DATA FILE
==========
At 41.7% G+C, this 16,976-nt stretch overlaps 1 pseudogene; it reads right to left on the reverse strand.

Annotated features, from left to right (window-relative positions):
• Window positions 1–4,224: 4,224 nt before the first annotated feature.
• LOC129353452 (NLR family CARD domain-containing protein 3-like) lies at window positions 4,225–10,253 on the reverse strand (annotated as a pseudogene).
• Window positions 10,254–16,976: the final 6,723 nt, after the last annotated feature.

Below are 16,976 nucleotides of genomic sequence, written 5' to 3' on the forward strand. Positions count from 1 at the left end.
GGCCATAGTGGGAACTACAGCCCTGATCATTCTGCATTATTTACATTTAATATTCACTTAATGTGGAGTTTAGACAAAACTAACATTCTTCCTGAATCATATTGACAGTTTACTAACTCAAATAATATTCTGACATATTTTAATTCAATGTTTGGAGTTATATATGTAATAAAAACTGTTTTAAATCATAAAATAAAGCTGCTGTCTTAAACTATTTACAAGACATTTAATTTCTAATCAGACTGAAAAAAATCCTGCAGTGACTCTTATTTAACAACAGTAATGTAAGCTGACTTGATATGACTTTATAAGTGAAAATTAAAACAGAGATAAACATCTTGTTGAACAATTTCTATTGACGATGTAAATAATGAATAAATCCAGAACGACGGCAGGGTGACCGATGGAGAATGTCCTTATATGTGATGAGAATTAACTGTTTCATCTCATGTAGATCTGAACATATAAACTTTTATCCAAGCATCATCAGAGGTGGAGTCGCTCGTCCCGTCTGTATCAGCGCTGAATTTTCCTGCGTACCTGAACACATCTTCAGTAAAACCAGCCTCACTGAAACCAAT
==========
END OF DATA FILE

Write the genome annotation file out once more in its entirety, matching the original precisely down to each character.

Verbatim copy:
At 41.7% G+C, this 16,976-nt stretch overlaps 1 pseudogene; it reads right to left on the reverse strand.

Annotated features, from left to right (window-relative positions):
• Window positions 1–4,224: 4,224 nt before the first annotated feature.
• LOC129353452 (NLR family CARD domain-containing protein 3-like) lies at window positions 4,225–10,253 on the reverse strand (annotated as a pseudogene).
• Window positions 10,254–16,976: the final 6,723 nt, after the last annotated feature.

Below are 16,976 nucleotides of genomic sequence, written 5' to 3' on the forward strand. Positions count from 1 at the left end.
GGCCATAGTGGGAACTACAGCCCTGATCATTCTGCATTATTTACATTTAATATTCACTTAATGTGGAGTTTAGACAAAACTAACATTCTTCCTGAATCATATTGACAGTTTACTAACTCAAATAATATTCTGACATATTTTAATTCAATGTTTGGAGTTATATATGTAATAAAAACTGTTTTAAATCATAAAATAAAGCTGCTGTCTTAAACTATTTACAAGACATTTAATTTCTAATCAGACTGAAAAAAATCCTGCAGTGACTCTTATTTAACAACAGTAATGTAAGCTGACTTGATATGACTTTATAAGTGAAAATTAAAACAGAGATAAACATCTTGTTGAACAATTTCTATTGACGATGTAAATAATGAATAAATCCAGAACGACGGCAGGGTGACCGATGGAGAATGTCCTTATATGTGATGAGAATTAACTGTTTCATCTCATGTAGATCTGAACATATAAACTTTTATCCAAGCATCATCAGAGGTGGAGTCGCTCGTCCCGTCTGTATCAGCGCTGAATTTTCCTGCGTACCTGAACACATCTTCAGTAAAACCAGCCTCACTGAAACCAAT